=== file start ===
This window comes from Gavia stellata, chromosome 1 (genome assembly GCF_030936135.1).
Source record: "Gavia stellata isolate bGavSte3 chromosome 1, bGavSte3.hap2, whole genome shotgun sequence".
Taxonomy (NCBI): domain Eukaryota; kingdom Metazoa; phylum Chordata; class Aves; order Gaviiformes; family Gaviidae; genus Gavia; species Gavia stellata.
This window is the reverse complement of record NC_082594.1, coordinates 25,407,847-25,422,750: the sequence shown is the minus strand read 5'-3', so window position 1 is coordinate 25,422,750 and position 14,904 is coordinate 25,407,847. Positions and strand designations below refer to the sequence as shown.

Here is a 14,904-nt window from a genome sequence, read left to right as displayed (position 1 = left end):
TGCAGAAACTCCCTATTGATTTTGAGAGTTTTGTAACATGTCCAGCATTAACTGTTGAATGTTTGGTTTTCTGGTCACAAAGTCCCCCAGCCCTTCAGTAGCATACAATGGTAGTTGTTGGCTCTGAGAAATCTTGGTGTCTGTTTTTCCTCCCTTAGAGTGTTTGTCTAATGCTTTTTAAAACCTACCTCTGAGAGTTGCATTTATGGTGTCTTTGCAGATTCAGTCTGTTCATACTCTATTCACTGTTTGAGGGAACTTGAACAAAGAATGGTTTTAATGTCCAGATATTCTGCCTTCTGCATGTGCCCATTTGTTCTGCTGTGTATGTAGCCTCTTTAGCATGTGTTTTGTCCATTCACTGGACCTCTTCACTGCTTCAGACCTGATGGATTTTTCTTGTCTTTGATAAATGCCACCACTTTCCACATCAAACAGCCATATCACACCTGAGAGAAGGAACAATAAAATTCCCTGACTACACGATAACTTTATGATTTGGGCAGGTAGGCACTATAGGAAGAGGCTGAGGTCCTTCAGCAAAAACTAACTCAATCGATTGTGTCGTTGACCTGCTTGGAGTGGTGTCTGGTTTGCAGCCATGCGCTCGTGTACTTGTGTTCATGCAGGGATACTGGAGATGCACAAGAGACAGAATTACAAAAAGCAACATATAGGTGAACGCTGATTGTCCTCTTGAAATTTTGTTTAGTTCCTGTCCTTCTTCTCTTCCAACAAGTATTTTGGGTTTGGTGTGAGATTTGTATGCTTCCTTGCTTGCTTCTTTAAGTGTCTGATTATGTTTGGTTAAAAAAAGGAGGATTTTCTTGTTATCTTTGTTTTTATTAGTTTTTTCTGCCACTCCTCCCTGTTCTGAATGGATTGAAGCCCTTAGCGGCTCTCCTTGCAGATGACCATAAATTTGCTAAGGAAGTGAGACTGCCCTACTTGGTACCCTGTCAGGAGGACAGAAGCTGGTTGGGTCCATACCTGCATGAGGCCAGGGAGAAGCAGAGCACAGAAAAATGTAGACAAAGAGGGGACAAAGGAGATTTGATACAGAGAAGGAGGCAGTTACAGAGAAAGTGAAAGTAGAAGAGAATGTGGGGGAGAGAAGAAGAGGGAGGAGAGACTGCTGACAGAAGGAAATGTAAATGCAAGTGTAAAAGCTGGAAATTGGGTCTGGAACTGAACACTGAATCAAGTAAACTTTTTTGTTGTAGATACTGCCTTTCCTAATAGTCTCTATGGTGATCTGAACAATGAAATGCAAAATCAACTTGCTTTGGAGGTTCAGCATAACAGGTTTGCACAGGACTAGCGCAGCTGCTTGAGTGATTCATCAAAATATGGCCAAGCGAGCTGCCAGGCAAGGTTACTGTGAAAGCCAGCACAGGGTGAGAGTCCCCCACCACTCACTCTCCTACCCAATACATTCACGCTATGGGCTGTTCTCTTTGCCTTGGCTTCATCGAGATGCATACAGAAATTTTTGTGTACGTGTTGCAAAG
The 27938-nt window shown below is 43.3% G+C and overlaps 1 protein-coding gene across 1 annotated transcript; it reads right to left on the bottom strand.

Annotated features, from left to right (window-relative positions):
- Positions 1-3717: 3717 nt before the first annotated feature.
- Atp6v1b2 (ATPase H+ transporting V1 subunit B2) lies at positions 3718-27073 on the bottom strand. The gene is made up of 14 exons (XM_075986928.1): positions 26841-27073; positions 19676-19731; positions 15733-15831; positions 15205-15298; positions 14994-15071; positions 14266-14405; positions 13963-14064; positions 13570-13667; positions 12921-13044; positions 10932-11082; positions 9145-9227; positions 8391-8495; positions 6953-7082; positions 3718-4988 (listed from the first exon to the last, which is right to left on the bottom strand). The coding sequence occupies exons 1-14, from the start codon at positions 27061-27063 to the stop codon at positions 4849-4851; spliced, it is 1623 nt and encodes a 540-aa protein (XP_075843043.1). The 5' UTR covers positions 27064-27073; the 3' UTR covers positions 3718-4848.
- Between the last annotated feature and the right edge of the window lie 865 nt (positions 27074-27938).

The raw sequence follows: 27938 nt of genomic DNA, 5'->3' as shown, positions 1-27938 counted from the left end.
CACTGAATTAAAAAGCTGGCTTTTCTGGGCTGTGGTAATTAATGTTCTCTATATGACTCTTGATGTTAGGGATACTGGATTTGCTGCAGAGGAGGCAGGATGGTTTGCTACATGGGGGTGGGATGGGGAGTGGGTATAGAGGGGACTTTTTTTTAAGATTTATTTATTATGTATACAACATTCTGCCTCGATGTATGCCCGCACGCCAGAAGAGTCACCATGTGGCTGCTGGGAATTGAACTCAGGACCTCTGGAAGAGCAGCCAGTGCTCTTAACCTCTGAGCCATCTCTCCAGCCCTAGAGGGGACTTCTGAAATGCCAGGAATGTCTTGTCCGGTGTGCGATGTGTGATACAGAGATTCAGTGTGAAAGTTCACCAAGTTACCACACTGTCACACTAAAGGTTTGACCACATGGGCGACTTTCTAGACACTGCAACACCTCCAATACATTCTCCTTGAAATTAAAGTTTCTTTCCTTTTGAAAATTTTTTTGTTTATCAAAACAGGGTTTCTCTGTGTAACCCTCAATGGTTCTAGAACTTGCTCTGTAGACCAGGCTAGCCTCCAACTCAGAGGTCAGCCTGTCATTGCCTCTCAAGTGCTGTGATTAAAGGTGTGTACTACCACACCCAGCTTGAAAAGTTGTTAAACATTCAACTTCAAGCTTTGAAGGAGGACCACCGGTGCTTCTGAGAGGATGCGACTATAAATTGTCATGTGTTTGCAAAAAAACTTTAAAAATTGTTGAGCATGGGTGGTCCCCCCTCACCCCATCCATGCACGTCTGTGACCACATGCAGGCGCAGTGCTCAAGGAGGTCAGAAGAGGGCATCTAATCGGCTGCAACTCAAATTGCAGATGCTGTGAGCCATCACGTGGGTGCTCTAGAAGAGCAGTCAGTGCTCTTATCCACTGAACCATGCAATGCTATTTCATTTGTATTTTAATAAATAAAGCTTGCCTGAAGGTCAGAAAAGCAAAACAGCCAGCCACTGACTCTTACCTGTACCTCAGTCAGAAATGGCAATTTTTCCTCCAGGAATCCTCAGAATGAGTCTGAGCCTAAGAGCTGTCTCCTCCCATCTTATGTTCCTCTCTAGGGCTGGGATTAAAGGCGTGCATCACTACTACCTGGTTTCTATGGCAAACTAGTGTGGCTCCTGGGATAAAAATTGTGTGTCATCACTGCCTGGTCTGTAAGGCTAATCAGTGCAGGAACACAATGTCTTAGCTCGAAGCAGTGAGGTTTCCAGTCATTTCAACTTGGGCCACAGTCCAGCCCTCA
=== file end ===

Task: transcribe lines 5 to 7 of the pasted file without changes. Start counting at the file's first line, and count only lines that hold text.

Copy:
Here is a 14,904-nt window from a genome sequence, read left to right as displayed (position 1 = left end):
TGCAGAAACTCCCTATTGATTTTGAGAGTTTTGTAACATGTCCAGCATTAACTGTTGAATGTTTGGTTTTCTGGTCACAAAGTCCCCCAGCCCTTCAGTAGCATACAATGGTAGTTGTTGGCTCTGAGAAATCTTGGTGTCTGTTTTTCCTCCCTTAGAGTGTTTGTCTAATGCTTTTTAAAACCTACCTCTGAGAGTTGCATTTATGGTGTCTTTGCAGATTCAGTCTGTTCATACTCTATTCACTGTTTGAGGGAACTTGAACAAAGAATGGTTTTAATGTCCAGATATTCTGCCTTCTGCATGTGCCCATTTGTTCTGCTGTGTATGTAGCCTCTTTAGCATGTGTTTTGTCCATTCACTGGACCTCTTCACTGCTTCAGACCTGATGGATTTTTCTTGTCTTTGATAAATGCCACCACTTTCCACATCAAACAGCCATATCACACCTGAGAGAAGGAACAATAAAATTCCCTGACTACACGATAACTTTATGATTTGGGCAGGTAGGCACTATAGGAAGAGGCTGAGGTCCTTCAGCAAAAACTAACTCAATCGATTGTGTCGTTGACCTGCTTGGAGTGGTGTCTGGTTTGCAGCCATGCGCTCGTGTACTTGTGTTCATGCAGGGATACTGGAGATGCACAAGAGACAGAATTACAAAAAGCAACATATAGGTGAACGCTGATTGTCCTCTTGAAATTTTGTTTAGTTCCTGTCCTTCTTCTCTTCCAACAAGTATTTTGGGTTTGGTGTGAGATTTGTATGCTTCCTTGCTTGCTTCTTTAAGTGTCTGATTATGTTTGGTTAAAAAAAGGAGGATTTTCTTGTTATCTTTGTTTTTATTAGTTTTTTCTGCCACTCCTCCCTGTTCTGAATGGATTGAAGCCCTTAGCGGCTCTCCTTGCAGATGACCATAAATTTGCTAAGGAAGTGAGACTGCCCTACTTGGTACCCTGTCAGGAGGACAGAAGCTGGTTGGGTCCATACCTGCATGAGGCCAGGGAGAAGCAGAGCACAGAAAAATGTAGACAAAGAGGGGACAAAGGAGATTTGATACAGAGAAGGAGGCAGTTACAGAGAAAGTGAAAGTAGAAGAGAATGTGGGGGAGAGAAGAAGAGGGAGGAGAGACTGCTGACAGAAGGAAATGTAAATGCAAGTGTAAAAGCTGGAAATTGGGTCTGGAACTGAACACTGAATCAAGTAAACTTTTTTGTTGTAGATACTGCCTTTCCTAATAGTCTCTATGGTGATCTGAACAATGAAATGCAAAATCAACTTGCTTTGGAGGTTCAGCATAACAGGTTTGCACAGGACTAGCGCAGCTGCTTGAGTGATTCATCAAAATATGGCCAAGCGAGCTGCCAGGCAAGGTTACTGTGAAAGCCAGCACAGGGTGAGAGTCCCCCACCACTCACTCTCCTACCCAATACATTCACGCTATGGGCTGTTCTCTTTGCCTTGGCTTCATCGAGATGCATACAGAAATTTTTGTGTACGTGTTGCAAAG
The 27938-nt window shown below is 43.3% G+C and overlaps 1 protein-coding gene across 1 annotated transcript; it reads right to left on the bottom strand.